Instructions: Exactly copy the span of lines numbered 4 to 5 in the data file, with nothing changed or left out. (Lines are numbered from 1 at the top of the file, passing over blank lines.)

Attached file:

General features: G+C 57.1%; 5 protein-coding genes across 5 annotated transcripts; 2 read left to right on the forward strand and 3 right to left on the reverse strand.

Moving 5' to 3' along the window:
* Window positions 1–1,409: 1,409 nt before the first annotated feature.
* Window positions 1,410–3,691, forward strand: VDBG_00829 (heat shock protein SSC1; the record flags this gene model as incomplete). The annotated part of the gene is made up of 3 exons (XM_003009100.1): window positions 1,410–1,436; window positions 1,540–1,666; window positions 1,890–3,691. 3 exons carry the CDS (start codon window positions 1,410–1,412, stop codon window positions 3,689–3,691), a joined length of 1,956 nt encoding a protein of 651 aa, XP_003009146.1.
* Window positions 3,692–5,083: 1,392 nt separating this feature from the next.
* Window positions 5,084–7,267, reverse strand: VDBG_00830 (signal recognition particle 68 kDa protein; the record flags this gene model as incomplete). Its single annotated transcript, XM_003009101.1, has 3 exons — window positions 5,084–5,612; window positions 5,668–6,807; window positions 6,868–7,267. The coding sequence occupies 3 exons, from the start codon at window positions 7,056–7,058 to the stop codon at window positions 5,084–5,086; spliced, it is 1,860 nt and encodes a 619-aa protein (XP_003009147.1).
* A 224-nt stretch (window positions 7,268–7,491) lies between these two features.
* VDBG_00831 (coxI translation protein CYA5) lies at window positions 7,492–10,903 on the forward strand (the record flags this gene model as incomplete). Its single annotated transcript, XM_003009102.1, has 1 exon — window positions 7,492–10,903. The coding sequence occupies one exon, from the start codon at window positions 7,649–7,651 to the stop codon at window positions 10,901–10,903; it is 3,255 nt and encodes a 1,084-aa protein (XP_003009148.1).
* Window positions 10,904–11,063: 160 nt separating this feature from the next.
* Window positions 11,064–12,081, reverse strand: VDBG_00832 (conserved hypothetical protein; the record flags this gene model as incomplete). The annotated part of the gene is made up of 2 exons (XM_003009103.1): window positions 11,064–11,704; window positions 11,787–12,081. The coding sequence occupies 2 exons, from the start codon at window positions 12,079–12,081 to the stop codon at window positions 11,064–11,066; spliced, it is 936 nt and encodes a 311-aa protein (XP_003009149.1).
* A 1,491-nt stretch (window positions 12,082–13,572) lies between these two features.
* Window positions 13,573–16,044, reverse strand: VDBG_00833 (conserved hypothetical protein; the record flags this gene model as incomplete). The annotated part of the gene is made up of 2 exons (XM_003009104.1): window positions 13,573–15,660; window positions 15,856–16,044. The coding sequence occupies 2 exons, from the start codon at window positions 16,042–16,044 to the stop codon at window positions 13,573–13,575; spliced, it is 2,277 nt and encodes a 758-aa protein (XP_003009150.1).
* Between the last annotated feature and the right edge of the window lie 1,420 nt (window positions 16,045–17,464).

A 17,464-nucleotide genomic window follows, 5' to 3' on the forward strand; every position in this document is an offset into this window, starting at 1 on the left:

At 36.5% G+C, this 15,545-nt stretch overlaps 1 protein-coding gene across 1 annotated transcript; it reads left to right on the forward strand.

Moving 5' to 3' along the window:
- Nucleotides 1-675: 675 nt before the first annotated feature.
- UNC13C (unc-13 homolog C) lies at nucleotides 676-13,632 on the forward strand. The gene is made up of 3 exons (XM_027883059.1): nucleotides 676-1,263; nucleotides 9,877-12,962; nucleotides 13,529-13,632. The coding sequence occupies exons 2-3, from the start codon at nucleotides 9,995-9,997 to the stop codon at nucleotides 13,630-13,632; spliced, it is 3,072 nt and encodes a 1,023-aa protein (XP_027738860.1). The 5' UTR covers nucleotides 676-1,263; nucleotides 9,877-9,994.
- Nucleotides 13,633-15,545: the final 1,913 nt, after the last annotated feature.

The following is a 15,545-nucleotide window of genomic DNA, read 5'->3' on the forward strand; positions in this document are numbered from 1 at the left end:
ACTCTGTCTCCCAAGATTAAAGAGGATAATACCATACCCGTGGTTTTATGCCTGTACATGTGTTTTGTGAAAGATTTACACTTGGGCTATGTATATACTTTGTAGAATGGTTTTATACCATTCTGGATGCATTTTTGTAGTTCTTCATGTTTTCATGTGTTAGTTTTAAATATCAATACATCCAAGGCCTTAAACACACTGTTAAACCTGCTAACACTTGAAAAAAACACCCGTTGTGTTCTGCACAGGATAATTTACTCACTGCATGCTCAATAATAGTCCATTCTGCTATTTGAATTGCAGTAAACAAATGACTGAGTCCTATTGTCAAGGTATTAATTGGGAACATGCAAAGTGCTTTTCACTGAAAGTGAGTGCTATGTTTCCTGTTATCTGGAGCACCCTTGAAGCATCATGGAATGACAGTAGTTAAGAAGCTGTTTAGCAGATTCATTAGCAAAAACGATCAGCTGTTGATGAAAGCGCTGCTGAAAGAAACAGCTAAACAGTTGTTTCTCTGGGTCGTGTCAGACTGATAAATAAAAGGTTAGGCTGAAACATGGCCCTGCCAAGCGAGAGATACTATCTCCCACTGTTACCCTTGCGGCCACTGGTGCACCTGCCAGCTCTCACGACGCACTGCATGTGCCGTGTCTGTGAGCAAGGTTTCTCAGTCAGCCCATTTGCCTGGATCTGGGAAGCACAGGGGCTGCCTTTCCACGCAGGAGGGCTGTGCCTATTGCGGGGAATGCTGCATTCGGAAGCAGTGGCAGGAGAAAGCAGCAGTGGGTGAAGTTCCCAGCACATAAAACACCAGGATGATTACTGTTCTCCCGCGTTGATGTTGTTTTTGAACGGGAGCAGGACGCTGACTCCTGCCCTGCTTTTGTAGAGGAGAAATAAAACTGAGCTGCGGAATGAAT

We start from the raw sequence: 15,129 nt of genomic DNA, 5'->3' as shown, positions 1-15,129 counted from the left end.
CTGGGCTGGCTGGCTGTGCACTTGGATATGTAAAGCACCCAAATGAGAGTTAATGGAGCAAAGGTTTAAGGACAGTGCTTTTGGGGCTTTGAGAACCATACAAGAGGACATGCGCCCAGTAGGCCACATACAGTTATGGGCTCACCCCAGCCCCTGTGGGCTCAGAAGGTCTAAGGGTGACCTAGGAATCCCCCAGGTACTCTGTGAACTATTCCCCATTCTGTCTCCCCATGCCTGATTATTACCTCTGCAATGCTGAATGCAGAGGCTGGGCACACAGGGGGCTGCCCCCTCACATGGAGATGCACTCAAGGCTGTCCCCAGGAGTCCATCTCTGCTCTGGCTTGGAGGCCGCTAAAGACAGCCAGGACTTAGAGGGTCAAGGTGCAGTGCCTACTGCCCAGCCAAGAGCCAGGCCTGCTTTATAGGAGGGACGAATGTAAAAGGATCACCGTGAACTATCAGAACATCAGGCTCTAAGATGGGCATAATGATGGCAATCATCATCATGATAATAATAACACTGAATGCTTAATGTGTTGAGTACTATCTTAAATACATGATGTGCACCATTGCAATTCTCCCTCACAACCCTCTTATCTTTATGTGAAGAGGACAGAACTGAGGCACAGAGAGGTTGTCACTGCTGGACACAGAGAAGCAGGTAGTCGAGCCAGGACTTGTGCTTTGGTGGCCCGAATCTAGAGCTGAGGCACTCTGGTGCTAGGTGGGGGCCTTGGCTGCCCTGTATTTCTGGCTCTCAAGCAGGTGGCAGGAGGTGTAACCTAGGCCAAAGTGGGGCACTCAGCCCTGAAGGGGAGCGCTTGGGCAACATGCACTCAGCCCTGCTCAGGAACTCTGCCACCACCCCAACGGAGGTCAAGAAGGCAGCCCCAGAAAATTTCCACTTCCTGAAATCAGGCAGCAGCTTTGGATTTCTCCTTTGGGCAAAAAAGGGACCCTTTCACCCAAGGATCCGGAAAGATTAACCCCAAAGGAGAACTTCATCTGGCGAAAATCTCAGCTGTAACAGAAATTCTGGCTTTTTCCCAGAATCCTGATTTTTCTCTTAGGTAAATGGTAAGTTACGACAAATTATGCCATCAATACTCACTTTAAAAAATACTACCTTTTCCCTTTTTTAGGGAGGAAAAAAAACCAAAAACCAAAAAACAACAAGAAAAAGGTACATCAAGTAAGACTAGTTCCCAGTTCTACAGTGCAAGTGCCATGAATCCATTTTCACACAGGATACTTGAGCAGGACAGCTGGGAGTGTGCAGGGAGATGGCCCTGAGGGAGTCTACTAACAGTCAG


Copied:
* Window positions 1,410–3,691, forward strand: VDBG_00829 (heat shock protein SSC1; the record flags this gene model as incomplete). The annotated part of the gene is made up of 3 exons (XM_003009100.1): window positions 1,410–1,436; window positions 1,540–1,666; window positions 1,890–3,691. 3 exons carry the CDS (start codon window positions 1,410–1,412, stop codon window positions 3,689–3,691), a joined length of 1,956 nt encoding a protein of 651 aa, XP_003009146.1.
* Window positions 3,692–5,083: 1,392 nt separating this feature from the next.